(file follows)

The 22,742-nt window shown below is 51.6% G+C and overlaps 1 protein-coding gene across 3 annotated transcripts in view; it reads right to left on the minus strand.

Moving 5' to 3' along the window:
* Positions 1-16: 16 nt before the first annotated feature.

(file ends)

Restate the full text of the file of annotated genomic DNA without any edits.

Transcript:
The 22,742-nt window shown below is 51.6% G+C and overlaps 1 protein-coding gene across 3 annotated transcripts in view; it reads right to left on the minus strand.

Moving 5' to 3' along the window:
* Positions 1-16: 16 nt before the first annotated feature.